Boing Boing 

India's $11 cellphone could change the world

micromax_joy_x1800_x1850_pouch_package The mobile market in India is flooded with new phones: three a day last year. Local provider Micromax has a gamble to claim a slice of that.

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A 10000mAh portable USB charger for $13

kmashiIn 2013 I paid $80 for a 6000mAh USB charging unit. Here's a 10000mAh charger for $13.

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Obama’s secret attempt to ban cellphone unlocking, while claiming to support it

Derek Khanna of Slate reports that the White House is pushing to keep cellphone unlocking illegal, and making the legal act of jailbreaking a crime punishable by imprisonment.

Last week, WikiLeaks made public a portion of a treaty that the White House has been secretly negotiating with other nations and 600 special interest lobbyists. The draft of the Trans-Pacific Partnership Treaty, which is on intellectual property, shows that isn’t the only tech topic on which the Obama administration has some serious explaining to do.

The leaked treaty draft shows that while the White House was championing restoring free market principles to phones, the U.S. proposed that the TPP lock in the process that allowed the Librarian of Congress to rule this technology as illegal through international law. This would make many potential reforms impossible. But the TPP draft doesn’t stop there. It would ban numerous other technologies that have beneficial uses. In particular, the legislation would ensure that jailbreaking -- which is installing a different operating system on your phone, tablet, or e-reader—is illegal.

This treaty has long been shrouded in unprecedented secrecy. Congressional staff, press and general public weren’t allowed to read it; in many cases, even members of Congress were kept in the dark. Meanwhile, special interests were given full access. Now we know why: The White House didn’t want the public to know what was being negotiated in their name.

Obama’s Secret Attempt to Ban Cellphone Unlocking, While Claiming to Support It

KnowRoaming - good deal for international travelers?

You've no doubt heard the horror stories from people who've brought their smartphones with them to another country and were surprised with a roaming bill for thousands of dollars.

I have recurring dreams of it happening to me. When I travel overseas, I bring along a paperclip to remove my SIM card from my iPhone when I'm on the plane so that when I land in another country I don't get charged AT&T's exorbitant international roaming fees. Call me paranoid, but I have read reports that people get hit with roaming charges even after they turn the roaming setting "off" on their phones. By removing the SIM card (which is easy) I'm ensured that I won't get an unexpected fee.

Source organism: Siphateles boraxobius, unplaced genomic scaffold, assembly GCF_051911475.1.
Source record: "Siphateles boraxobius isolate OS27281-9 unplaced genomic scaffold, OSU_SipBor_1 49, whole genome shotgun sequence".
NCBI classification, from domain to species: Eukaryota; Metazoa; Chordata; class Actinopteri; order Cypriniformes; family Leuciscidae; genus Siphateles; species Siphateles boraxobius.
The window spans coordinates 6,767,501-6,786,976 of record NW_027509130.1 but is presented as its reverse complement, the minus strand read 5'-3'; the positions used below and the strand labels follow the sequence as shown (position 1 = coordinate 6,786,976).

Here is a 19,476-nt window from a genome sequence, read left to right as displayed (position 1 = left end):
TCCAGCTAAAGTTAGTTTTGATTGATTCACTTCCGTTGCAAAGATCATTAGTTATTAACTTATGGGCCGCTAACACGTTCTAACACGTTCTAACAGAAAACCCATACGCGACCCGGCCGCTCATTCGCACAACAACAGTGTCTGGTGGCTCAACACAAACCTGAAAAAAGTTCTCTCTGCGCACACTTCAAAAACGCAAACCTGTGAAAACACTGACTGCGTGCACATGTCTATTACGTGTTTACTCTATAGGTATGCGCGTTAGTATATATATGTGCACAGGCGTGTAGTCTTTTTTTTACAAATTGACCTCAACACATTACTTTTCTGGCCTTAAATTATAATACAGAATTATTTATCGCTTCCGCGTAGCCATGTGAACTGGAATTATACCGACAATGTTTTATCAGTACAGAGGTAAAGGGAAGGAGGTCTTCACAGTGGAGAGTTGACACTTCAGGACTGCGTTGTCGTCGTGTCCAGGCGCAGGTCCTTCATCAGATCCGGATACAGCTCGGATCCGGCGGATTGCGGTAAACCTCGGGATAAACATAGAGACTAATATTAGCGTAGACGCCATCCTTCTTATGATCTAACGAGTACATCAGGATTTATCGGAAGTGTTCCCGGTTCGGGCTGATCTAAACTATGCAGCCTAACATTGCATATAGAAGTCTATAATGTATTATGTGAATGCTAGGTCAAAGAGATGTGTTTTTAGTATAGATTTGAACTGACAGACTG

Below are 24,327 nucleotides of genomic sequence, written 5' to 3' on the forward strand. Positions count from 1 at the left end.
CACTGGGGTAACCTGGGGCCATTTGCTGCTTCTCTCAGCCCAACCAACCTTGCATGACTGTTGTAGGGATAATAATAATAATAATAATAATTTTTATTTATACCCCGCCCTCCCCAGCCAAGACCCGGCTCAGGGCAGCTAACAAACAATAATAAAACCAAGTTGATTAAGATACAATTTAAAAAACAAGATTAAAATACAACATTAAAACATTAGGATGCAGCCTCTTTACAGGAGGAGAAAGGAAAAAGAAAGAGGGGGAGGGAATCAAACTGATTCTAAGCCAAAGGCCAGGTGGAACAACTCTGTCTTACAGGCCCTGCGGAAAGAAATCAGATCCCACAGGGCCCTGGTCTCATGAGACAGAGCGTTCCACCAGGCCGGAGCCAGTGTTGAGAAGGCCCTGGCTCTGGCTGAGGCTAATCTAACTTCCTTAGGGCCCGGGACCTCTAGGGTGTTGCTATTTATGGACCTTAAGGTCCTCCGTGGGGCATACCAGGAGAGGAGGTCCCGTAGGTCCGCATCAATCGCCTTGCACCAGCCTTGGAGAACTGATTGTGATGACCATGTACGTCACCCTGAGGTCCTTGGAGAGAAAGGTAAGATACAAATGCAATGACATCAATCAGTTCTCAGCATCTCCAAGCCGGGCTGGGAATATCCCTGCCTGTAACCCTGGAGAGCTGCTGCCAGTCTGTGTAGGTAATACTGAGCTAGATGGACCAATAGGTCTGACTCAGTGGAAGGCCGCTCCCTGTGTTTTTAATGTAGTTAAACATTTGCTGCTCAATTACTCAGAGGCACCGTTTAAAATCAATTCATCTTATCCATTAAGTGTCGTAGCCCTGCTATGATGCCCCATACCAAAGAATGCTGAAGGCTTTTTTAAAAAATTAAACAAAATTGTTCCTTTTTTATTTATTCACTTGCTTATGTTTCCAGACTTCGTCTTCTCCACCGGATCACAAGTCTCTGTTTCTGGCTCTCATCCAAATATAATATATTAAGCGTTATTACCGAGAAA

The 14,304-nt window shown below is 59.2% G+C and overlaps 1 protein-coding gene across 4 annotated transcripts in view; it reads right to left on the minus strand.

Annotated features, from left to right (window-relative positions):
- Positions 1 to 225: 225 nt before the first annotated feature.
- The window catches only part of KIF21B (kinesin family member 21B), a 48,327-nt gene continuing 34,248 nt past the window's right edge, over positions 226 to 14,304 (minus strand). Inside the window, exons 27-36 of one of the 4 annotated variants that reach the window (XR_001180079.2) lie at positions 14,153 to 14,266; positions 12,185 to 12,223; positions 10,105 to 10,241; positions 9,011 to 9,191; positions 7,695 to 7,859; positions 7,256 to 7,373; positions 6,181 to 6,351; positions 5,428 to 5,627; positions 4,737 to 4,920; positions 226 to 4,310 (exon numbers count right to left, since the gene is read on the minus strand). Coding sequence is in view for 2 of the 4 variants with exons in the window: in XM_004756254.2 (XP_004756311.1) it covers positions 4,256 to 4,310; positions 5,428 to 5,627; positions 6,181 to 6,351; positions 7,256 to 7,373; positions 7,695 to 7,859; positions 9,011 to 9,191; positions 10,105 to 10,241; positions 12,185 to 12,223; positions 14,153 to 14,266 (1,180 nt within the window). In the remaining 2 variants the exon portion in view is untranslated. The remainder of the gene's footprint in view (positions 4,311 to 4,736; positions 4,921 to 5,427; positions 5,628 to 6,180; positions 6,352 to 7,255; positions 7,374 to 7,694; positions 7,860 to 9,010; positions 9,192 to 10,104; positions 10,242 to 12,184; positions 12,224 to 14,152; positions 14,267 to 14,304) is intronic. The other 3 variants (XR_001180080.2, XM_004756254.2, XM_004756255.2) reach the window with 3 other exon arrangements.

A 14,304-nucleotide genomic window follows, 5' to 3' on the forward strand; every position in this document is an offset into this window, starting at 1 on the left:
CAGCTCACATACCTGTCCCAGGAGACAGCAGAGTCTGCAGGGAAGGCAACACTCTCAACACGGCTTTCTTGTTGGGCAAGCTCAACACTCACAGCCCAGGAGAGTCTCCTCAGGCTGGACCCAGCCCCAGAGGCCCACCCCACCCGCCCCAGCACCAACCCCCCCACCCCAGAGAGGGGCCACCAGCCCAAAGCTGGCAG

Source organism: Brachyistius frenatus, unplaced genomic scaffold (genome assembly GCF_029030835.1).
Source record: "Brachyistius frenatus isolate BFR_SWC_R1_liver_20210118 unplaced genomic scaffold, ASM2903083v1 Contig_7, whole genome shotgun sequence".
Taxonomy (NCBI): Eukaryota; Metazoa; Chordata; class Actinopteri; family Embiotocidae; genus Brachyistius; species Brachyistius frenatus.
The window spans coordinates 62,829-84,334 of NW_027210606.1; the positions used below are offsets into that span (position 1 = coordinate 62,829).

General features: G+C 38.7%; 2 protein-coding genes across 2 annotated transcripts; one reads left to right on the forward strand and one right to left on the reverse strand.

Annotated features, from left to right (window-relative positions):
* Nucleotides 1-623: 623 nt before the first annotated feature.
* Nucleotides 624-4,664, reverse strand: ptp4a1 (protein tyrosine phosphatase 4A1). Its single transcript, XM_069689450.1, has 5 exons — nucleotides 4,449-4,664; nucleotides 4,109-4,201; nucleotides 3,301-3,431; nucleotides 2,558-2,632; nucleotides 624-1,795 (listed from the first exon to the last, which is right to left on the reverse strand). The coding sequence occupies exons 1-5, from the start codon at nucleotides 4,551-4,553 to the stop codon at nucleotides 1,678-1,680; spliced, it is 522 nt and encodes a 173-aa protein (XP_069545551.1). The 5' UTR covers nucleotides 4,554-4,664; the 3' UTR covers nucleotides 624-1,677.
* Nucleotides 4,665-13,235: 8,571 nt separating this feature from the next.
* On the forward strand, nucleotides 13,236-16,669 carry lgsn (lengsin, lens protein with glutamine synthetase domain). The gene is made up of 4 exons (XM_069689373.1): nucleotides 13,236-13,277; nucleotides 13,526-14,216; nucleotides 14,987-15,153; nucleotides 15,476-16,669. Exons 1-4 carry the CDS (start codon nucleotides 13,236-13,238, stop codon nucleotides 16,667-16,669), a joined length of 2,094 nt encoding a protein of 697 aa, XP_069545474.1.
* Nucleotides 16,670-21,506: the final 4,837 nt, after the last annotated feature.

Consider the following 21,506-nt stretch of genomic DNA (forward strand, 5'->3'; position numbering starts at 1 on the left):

On my last few trips abroad, I've purchased data SIM cards ahead of time. I've had great experiences with B-Mobile for Japan and HolidayPhone for Italy. I had a terribly frustrating experience with RebelFone (Here's my post about b-mobile and RebelFone).

So I read with interest about a new company called KnowRoaming, which sells a little sticker that you can apply to your phone's existing SIM card. The company says you can save up to 85% off of your voice and data in 220 countries. It sounds cool -- I would never have to buy another third-party Sim card again. But then I got to the bottom of the page and checked out the fees.

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How to get out of your AT&T contract early without an early termination fee

This month AT&T started charging a monthly "Mobility Administrative Fee" of $0.61 to mobile customers. If you want to get out of your contract early, you can use this fee increase to cancel the contract without paying an early termination fee.

This fee offers a rare chance to fight back against a corporate giant. You can use the administrative fee as a loophole to break your contract, without having to pay any costly early termination fees.

Even if the monthly fee isn't a big deal to you, upgrading your phone early probably is. By canceling your contract, you can get a new Samsung Galaxy S4 or HTC One with AT&T or another wireless carrier at the cheaper subsidized pricing.

Nelson Aguilar at Wonder How To describes how to do it